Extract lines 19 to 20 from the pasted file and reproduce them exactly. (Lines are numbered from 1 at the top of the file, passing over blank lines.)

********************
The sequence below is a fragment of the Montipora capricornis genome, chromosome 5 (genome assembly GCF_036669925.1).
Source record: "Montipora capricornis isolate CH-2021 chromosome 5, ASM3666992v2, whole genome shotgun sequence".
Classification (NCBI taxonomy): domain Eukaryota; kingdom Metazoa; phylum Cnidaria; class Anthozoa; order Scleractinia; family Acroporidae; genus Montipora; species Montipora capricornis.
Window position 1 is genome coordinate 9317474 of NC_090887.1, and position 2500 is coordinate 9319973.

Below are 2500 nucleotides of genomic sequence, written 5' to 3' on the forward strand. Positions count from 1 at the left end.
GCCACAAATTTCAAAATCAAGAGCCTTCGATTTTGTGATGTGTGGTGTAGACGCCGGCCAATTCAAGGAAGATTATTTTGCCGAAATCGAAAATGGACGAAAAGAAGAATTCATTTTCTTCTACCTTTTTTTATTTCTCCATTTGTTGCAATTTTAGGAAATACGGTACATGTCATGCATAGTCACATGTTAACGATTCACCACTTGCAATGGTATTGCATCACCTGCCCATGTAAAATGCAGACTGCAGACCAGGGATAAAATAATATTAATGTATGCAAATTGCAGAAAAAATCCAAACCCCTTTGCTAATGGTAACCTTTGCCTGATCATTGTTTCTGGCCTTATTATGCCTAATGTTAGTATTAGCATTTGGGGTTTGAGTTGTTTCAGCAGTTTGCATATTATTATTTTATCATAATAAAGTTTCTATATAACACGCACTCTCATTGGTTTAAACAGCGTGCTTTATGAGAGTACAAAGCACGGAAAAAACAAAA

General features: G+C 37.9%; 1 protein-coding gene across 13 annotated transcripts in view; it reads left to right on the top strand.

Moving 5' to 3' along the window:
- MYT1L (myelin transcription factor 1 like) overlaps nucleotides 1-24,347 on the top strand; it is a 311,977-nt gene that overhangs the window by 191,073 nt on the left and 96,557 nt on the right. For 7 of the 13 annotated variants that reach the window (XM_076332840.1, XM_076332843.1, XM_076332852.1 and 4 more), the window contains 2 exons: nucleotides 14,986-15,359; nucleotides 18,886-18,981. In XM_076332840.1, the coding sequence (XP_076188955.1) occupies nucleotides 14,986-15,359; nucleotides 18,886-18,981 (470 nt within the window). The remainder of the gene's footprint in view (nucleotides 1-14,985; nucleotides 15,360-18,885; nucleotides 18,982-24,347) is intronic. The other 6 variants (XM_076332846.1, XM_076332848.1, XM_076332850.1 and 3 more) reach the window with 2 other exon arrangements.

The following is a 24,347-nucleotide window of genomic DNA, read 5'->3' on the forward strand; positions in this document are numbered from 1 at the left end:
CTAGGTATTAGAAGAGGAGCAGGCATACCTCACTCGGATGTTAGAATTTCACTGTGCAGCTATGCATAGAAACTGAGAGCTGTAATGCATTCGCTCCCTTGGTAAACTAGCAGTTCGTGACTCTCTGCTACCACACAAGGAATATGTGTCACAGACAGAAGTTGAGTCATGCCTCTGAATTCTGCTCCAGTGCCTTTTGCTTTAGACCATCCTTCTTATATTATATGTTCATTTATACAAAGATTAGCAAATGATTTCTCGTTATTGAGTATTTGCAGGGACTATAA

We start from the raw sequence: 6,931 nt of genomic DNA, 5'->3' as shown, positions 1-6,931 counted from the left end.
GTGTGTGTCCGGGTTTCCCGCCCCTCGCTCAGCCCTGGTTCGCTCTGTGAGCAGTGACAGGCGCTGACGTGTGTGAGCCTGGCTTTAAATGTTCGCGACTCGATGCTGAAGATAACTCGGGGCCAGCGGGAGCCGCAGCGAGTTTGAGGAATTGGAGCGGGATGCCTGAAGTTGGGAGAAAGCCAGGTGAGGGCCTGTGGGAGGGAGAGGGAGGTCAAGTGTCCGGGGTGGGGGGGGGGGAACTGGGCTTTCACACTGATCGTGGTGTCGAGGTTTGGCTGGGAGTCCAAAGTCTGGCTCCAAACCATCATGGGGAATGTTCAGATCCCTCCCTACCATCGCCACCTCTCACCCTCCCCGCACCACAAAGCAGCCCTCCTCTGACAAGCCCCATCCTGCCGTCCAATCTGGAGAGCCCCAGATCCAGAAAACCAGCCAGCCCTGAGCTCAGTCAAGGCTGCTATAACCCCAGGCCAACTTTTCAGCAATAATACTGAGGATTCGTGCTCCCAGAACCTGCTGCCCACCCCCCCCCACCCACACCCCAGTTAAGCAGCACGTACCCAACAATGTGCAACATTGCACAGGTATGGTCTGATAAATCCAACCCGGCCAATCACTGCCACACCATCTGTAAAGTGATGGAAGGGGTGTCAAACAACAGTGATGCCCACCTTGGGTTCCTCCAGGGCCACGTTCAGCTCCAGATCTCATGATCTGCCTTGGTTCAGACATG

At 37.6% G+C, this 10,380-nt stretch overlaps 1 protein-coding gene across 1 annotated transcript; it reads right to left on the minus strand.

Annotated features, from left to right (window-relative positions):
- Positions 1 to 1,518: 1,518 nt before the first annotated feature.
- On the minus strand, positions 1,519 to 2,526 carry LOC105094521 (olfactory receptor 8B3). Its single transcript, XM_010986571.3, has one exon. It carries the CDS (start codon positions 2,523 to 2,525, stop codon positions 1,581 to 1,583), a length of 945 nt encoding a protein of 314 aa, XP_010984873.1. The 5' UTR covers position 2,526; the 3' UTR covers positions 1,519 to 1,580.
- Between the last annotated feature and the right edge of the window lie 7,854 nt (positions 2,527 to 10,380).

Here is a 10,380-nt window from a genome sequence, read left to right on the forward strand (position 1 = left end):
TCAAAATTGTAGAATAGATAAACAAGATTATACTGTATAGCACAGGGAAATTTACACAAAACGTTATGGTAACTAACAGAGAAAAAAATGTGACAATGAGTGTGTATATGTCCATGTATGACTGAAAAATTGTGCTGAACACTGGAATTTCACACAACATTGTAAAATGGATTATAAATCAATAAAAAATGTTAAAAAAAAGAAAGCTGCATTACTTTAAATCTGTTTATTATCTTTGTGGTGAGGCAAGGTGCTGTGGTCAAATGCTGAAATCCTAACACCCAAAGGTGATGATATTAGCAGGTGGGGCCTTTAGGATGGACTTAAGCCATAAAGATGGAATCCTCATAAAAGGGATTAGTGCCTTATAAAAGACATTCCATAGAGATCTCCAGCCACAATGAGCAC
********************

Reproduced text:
Here is a 10,380-nt window from a genome sequence, read left to right on the forward strand (position 1 = left end):
TCAAAATTGTAGAATAGATAAACAAGATTATACTGTATAGCACAGGGAAATTTACACAAAACGTTATGGTAACTAACAGAGAAAAAAATGTGACAATGAGTGTGTATATGTCCATGTATGACTGAAAAATTGTGCTGAACACTGGAATTTCACACAACATTGTAAAATGGATTATAAATCAATAAAAAATGTTAAAAAAAAGAAAGCTGCATTACTTTAAATCTGTTTATTATCTTTGTGGTGAGGCAAGGTGCTGTGGTCAAATGCTGAAATCCTAACACCCAAAGGTGATGATATTAGCAGGTGGGGCCTTTAGGATGGACTTAAGCCATAAAGATGGAATCCTCATAAAAGGGATTAGTGCCTTATAAAAGACATTCCATAGAGATCTCCAGCCACAATGAGCAC